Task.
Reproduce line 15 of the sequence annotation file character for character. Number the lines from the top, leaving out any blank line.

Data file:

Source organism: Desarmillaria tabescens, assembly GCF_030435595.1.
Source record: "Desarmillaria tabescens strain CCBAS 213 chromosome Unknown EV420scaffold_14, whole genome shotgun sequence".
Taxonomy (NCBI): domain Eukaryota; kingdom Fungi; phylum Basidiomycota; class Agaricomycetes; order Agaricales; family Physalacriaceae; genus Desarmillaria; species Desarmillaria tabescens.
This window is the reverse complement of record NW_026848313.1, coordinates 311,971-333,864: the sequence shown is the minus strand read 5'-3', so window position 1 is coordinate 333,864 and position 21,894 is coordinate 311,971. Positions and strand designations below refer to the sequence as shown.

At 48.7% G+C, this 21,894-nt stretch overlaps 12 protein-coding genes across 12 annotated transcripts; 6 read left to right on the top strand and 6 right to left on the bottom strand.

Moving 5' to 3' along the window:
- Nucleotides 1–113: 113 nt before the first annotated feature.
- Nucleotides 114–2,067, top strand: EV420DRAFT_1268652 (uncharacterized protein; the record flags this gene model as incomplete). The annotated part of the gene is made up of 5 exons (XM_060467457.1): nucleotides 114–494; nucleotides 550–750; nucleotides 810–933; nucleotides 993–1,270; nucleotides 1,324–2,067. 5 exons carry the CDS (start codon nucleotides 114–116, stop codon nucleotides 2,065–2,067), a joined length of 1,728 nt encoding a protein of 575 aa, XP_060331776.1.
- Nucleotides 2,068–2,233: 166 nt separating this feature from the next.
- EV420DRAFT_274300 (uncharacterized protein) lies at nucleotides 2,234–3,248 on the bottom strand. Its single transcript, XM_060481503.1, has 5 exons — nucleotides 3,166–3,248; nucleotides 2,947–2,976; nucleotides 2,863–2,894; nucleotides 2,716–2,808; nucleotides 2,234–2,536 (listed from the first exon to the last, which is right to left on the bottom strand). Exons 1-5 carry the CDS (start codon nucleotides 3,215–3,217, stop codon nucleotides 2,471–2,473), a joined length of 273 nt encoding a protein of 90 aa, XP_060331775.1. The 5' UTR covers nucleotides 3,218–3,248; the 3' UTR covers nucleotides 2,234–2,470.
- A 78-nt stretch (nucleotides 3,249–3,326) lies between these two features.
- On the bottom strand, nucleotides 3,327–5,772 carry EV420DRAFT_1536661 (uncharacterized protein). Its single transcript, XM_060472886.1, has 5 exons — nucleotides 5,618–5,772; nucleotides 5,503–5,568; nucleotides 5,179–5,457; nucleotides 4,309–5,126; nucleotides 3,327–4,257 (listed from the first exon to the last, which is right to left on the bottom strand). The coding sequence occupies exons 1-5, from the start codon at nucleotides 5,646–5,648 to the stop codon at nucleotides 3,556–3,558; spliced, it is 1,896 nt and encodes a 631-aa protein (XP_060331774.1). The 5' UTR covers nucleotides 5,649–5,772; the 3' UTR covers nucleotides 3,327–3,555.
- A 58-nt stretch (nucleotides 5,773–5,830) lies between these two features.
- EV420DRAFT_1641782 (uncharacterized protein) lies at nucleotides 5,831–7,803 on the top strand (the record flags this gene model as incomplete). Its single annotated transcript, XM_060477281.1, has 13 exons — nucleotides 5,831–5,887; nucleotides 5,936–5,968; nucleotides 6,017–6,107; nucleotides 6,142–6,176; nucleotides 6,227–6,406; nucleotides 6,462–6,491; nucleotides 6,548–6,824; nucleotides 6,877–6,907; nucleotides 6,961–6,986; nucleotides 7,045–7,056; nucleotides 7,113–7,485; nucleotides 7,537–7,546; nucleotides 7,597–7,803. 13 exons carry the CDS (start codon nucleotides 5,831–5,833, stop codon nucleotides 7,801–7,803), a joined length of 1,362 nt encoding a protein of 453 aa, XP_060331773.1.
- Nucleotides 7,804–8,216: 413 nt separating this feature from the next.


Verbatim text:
- Nucleotides 7,804–8,216: 413 nt separating this feature from the next.